The therapist specializes in gifted kids and a lot of the things we told her she said were not uncommon amongst gifted children and that we do have some work to do with him.

My question to you, joensally, is when you say "allow" him to be this way, exactly how do you think we allow it? and exactly how do we not allow that. Time-outs aren't effective. It escalates situations. We do give consequences and we talk ad naseum about things. I'm not saying we don't do any form of discipline with him, but finding what truly is effective, long term has been a lifelong challenge for us (well, since he was three). And my question is, do other parents of gifted children have challenges in disciplining that child or are they all perfect in every way?

 

 

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#10 of 22 Old 02-22-2012, 06:46 PM
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Of course other parents have difficulty with discipline.  That's developmentally normal, and every kid does it in some way.  It's not normal for a child to assert that hurting a sibling is part of who they are.  It's not normal for a parent to want to affirm a child's self-concept when that concept includes pinching another kid's penis.  It sounds like you need to get some control back.  

 

This is how I approach discipline for my kids: 

 

- Know what you have the power to do.  Any consequence you use HAS to be within your power.  Ideally, consequences are things that YOU do (or do not do), because you control your own behavior.  If you can't make your ds take a time out because he escalates behavior and behaves unsafely during time outs, you can't use time outs.  You need something else.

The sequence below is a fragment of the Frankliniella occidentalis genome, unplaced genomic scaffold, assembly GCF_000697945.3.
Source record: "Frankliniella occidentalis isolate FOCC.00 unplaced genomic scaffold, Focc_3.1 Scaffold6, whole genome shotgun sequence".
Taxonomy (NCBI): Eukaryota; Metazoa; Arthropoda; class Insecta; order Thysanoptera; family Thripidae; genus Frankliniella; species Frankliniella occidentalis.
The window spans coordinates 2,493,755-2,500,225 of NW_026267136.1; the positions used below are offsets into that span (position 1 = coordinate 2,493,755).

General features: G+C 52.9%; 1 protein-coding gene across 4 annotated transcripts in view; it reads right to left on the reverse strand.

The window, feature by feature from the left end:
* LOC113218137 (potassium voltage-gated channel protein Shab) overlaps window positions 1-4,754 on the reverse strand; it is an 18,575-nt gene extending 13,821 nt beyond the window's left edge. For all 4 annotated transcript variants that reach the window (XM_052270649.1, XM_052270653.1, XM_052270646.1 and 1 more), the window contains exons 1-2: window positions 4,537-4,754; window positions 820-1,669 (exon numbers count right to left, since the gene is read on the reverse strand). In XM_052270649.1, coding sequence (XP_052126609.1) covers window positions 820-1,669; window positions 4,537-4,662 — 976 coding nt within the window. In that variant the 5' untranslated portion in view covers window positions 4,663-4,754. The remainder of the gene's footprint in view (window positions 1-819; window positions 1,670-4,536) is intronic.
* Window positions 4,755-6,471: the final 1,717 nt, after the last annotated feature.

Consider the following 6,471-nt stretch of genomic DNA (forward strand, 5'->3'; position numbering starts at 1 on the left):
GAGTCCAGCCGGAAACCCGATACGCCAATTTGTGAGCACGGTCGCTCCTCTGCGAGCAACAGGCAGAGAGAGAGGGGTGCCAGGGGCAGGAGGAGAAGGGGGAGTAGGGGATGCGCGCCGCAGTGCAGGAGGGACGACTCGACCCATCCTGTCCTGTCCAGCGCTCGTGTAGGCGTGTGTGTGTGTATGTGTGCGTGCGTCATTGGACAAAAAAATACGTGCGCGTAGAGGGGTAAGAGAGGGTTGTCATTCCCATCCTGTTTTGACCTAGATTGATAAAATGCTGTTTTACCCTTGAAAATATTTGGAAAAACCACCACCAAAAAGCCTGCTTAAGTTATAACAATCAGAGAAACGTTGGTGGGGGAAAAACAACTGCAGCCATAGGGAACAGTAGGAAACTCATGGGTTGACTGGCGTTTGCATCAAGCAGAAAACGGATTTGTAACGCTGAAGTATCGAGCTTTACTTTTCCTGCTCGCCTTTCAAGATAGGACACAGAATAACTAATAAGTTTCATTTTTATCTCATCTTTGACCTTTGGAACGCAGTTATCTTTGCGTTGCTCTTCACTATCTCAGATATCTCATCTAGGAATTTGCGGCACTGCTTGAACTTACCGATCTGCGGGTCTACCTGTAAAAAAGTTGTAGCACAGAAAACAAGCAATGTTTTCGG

- Know your kid's currency.  Of the things you can do, what makes a difference to him?

- Enacting a consequence should be as easy for you as possible.  It should not take a lot of your time or energy.  It will anyway, so keep it as cheap as you can.

- Expect an escalation.  Of course, your ds will not enjoy consequences, and he will express his displeasure.  Deal with this as unemotionally as you can.  

- Use as few words as possible.  When your son has violated your household rules, you will enact a consequence appropriate to the occasion.  You will not have a conversation about it.  You can talk about it later, at a neutral time, but not in the moment.  

- Rules should be simple and broadly applicable.  Once a child reaches the age of reason, they should be able to ask themselves a few simple questions to determine whether the choice they are about to make fits with the rules.  "Don't do x, y, and z" doesn't work, because there's always a and b if someone wants to get creative.  "Treat others with respect" is good because there are a lot of ways to do that, and a lot of ways to not do that.